Archive for the ‘Ancient Egypt’ Category

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Engineering An Empire

September 10, 2008

When the Nile floods one of two things might happen either the Nile will overflow too little and not enough silt is deposited, or it will flood too much and destroy any villages in its way.  The  first pharaoh of Egypt, King Mines who united upper and lower Egypt, had a dam built around the city of Menes to protect them form the flood. There was another dam built in Egypt but there is now a huge gap in the middle which might have happened by the water putting to much pressure on the dam causing it to break.

Djoser was the first pharaoh to build his tomb from stone with his chief archetect, Minotep, drawing out the plan that would make history. Djoser had 10,000 men building his tomb. First, Djoser had his men build his underground chambers; in the north he would have his body and in south he would have his internal organs. When Djosers tomb was complete, it rose 20 stories high. It was six mastobas stacked on top of each other and it had limastone pillars around it, Djoser had created the first Step Pyramid.

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Egyptian Afterlife-Mummification

September 10, 2008

Ancient Egyptians believed that afterlife would be much like life on Earth; thus, they buried the deceased with everything they would need for eternity. Before mummification, Egyptians would bury the dead in pits in the desert. Because of the dryness and heat in the desert, the bodies dehydrated rapidly, causing natural, lifelike mummies. The Egyptians started burying the bodies in coffins to protect them from the animals, but noticed that the bodies were still decaying without the sand or heat. They created a method to preserve the bodies by filling them with embalming fluid and wrapping them in linen.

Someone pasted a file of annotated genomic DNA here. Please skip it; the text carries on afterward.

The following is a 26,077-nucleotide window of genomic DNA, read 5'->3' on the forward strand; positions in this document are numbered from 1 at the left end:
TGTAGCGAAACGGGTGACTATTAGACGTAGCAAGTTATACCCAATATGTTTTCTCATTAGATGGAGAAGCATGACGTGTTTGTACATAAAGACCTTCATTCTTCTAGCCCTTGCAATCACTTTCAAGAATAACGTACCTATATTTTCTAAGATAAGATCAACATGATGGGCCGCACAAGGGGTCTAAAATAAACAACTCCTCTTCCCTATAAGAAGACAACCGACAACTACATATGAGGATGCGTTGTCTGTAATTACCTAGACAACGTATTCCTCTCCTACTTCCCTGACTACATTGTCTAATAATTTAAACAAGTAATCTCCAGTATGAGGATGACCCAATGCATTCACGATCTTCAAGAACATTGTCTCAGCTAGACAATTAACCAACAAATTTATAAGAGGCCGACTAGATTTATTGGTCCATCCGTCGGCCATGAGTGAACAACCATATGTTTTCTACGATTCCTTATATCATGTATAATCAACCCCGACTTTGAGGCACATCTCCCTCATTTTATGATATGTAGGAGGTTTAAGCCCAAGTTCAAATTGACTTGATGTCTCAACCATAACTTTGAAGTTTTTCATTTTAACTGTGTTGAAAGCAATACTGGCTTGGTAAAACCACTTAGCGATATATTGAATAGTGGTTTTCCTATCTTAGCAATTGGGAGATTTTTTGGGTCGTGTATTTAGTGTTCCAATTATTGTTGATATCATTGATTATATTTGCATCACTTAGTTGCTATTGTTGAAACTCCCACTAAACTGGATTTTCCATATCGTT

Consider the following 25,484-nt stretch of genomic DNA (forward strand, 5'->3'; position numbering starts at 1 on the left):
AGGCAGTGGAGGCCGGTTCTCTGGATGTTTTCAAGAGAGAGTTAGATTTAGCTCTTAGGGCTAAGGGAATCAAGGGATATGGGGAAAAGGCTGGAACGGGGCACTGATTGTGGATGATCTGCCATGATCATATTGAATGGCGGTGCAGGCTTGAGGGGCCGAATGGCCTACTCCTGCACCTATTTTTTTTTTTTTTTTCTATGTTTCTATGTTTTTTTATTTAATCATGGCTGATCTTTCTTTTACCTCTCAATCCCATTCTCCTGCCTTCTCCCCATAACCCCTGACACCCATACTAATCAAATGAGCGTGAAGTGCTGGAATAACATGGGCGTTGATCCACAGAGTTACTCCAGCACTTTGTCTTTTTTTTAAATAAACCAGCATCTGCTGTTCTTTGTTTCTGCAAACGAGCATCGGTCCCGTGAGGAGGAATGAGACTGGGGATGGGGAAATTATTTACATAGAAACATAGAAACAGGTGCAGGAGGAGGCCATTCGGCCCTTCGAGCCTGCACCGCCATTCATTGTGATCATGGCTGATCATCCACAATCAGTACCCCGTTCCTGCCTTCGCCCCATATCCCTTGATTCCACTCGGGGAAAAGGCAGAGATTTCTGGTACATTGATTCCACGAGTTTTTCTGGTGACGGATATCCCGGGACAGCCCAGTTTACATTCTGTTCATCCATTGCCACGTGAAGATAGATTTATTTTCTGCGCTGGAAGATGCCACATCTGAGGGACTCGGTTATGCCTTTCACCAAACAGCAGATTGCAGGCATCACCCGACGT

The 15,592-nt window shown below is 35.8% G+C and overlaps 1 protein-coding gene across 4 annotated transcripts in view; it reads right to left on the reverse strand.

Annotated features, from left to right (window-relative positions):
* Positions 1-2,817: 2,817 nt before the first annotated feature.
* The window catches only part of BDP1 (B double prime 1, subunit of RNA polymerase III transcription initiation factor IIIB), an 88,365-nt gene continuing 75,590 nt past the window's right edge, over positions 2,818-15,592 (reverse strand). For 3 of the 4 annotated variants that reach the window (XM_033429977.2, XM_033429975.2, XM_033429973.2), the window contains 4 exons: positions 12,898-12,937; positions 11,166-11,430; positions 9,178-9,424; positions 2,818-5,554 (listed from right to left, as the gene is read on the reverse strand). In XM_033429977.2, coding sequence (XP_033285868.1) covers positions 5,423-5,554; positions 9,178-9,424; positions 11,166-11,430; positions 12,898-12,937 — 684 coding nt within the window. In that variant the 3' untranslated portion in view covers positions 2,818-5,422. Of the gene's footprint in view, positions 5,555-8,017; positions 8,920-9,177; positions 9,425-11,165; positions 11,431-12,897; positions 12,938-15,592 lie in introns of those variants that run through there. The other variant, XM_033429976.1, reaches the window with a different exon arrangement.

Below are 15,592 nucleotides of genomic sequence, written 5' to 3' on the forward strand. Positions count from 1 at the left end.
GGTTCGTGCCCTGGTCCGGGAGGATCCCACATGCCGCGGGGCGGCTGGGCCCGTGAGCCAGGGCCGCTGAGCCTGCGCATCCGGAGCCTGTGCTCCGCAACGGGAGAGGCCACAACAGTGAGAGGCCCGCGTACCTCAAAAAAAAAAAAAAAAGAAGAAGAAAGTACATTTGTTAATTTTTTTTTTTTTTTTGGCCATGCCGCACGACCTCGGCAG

To emblam the body, Egyptians would take them to a tent where the embalmers would wash the body and rinse it. A cut would be made on the left side of the body to remove the internal organs, other than the heart. The organs were placed in natron, which dries them out. After the brain is taken out through the nose, the body is stuffed with natron. After forty days, the body is washed again and the organs are wrapped in linen and returned to the body. To make the body lifelike, it is stuffed with things such as sawdust. Since the body has been cleansed, it is now ready to be wrapped.

When wrapping the dead, Egyptians would start off with the head and neck, then moving to the fingers and toes which were wrapped individually. Next are the arms and legs, which are wrapped individually as well. The embalmers would place amulets to protect the body on its journey to the underworld. While all this is happening, a priest reads spells that were said to protect the deceased from evil spirits. After the mummy is wrapped, the arms and legs were tied together with a papyrus scroll in between the hands that held spells from the Book of the Dead. More linen wraps are added to the body and held together by liquid resin. More cloth is wrapped around the body and a picture of Osiris, the man who promised eternal life after death, is painted on top. One big cloth is put around it with strips of linen attached. Before the mummy is put into the coffin, a painted wood board is placed on top. The coffin then goes into another coffin and the funeral is held.